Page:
Whole30, founded by nutritionists Dallas and Melissa Hartwig, is the newest diet trend popping up on everyone’s social media. Started in 2009, the program is made up of 30 days of disciplinary eating–no alcohol, dairy, sugar, legumes or grains. And if you mistakenly indulge in a “forbidden food,” you are ruthlessly encouraged to start the full 30 days all over again.
It would be useful to give some background on co-founder Melissa Hartwig, author of The Whole30: The 30-Day Guide to Total Health and Food Freedom, who has since made appearances on programs such as “The Today Show,” “Dr. Oz” and “The View.” “Quitting heroin is hard. Drinking your coffee black is not hard,” Hartwig says. After she began recovering from an addiction to both heroin and ecstasy, she began blogging about her 30-day diet experiment. It was during this time that Hartwig noticed the parallels between drug addiction and our culture’s relationship with food.
“From a psychological standpoint, food and drugs are not that different,” she tells The Fix. “We are talking about the same cycle of craving and the promise of reward, and the intense stimulation to pursue this reward. Not to mention the immense feelings of guilt we have when certain foods don’t deliver the happiness we were hoping for in reward.”
Whole30 is meant to get people to recognize and act on their dysfunctional relationship with food, much like an addict in rehab, and find new methods of comfort other than food. Though, as Hartwig notes, food us much more accessible than drugs, and can be just as harmful, making it that much harder to control addiction.
Whole30 does not advertise as a weight-loss program (hence the aversion to calling it a “diet”) and it certainly isn’t meant to be a lifestyle (it does, after all, last for only 30 days.) Instead, the whole experience is meant to be a challenge, a test of one’s self-control for the result of a healthier mind and body.
After the 30 days are complete, participants can begin slowly allowing the previously forbidden foods back into their routine. However, the end goal is to gain an understanding of food sensitivities and remove them from your diet. “You can think of the Whole30 as pushing a reset button with your health, your habits and your relationship with food,” Hartwig says.
While the plan consists heavily of meat, vegetables, eggs and fruit, meal options are certainly never meant to be boring. It’s rising popularity has brought on meal services like Blue Apron Inc. and FreshDirect to offer Whole30-friendly meal plans to customers.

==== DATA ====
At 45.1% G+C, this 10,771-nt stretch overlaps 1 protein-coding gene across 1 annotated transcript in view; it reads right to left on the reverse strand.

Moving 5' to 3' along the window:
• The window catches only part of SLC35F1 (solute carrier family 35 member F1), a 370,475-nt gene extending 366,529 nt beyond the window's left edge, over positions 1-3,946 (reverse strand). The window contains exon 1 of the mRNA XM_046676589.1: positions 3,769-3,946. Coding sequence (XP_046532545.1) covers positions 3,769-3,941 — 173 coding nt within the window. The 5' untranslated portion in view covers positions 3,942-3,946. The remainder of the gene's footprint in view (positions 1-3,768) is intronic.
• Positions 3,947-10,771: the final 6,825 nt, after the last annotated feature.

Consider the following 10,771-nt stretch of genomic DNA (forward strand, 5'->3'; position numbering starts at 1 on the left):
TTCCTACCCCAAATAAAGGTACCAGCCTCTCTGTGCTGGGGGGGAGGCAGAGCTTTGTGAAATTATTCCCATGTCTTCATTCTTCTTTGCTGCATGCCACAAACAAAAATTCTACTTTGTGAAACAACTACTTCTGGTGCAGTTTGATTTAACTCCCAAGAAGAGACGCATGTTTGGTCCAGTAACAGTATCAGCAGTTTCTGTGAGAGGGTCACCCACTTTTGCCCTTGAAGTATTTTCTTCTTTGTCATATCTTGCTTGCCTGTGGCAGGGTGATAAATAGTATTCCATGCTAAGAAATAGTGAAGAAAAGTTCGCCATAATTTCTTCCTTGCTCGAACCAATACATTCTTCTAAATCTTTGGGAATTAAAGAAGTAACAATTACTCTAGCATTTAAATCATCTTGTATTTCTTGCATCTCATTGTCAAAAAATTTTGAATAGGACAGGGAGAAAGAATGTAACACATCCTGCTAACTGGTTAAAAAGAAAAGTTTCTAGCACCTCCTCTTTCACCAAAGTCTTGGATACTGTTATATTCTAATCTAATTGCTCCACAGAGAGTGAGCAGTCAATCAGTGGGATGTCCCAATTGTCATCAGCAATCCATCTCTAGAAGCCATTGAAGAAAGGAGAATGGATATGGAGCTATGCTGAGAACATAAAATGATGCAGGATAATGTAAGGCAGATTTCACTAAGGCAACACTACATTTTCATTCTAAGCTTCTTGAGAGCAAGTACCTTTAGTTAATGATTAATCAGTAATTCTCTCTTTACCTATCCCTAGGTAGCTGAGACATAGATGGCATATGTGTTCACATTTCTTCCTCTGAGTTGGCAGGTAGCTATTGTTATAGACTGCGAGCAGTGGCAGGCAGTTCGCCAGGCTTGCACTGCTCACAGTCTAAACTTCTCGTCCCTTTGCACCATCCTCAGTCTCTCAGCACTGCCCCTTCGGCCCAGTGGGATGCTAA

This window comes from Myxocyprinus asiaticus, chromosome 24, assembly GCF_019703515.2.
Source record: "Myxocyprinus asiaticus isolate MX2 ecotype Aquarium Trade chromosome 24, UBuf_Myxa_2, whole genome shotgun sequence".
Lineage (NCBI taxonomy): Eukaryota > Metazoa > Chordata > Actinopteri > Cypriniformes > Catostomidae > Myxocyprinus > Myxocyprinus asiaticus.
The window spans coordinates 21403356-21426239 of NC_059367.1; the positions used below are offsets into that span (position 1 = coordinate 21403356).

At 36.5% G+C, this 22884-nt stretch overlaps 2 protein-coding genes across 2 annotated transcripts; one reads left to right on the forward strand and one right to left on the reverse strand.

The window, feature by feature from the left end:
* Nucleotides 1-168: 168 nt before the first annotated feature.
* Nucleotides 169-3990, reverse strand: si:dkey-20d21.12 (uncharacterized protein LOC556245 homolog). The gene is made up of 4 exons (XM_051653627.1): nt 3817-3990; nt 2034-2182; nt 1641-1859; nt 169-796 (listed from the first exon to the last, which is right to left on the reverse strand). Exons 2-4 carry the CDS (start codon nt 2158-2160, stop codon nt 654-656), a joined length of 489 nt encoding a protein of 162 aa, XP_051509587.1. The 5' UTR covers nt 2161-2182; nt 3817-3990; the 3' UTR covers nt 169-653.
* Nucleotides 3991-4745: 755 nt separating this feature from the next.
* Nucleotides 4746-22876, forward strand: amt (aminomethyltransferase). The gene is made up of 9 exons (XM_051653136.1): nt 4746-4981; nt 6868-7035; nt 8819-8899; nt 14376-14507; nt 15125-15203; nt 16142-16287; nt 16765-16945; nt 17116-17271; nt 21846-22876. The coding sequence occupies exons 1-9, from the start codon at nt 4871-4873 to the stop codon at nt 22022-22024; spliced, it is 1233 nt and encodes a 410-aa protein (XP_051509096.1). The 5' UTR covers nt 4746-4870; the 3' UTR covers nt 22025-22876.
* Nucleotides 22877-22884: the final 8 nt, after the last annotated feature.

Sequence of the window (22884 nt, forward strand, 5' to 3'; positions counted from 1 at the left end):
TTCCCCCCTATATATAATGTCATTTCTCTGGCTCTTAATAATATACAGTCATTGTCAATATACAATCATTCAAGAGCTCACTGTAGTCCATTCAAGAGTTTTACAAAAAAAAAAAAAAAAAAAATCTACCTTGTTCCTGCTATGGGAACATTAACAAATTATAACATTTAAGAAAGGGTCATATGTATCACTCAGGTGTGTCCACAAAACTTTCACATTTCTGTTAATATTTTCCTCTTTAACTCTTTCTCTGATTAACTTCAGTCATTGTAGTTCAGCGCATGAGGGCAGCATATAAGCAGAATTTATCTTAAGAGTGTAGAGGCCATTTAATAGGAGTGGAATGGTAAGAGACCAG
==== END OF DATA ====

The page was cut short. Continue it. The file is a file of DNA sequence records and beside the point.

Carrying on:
However, what this means for participants looking to do their own grocery shopping is it entails diligently reviewing food labels on seemingly harmless items. Almond milk, for example, contains an ingredient called carrageenan, a seaweed extract used as a thickener, which has been proved to cause inflammation among other stomach problems. “One of the reasons these kinds of programs do help people is because they make people acutely aware of what they’re eating. They encourage you to study food labels,” says Mariam Nelson, a women’s health expert and director of the University of New Hampshire’s Sustainability Institute.
The Whole30 website specifically states to “eat moderate portions of meat, seafood and eggs; lots of vegetables; some fruit; plenty of natural fats; and herbs, spices and seasonings. Eat foods with very few ingredients, all pronounceable ingredients, or better yet, no ingredients listed at all because they’re whole and unprocessed.” Nonetheless, even if you were to have the entire list of rules memorized, this can all seem overwhelming at first.
The requirements can get jumbled. From the “no legumes” rule, banning all kinds of beans, except for the green ones since they’re considered more of a “pod” than a “bean.” Not to mention the no butter rule, that is unless it’s separated, now considering clarified butter or “ghee.” With that said, yes it’s a challenge, as all changes are. Nonetheless, this is one that challenges your routine, health and eating habits, some of the most important factors in people’s lives.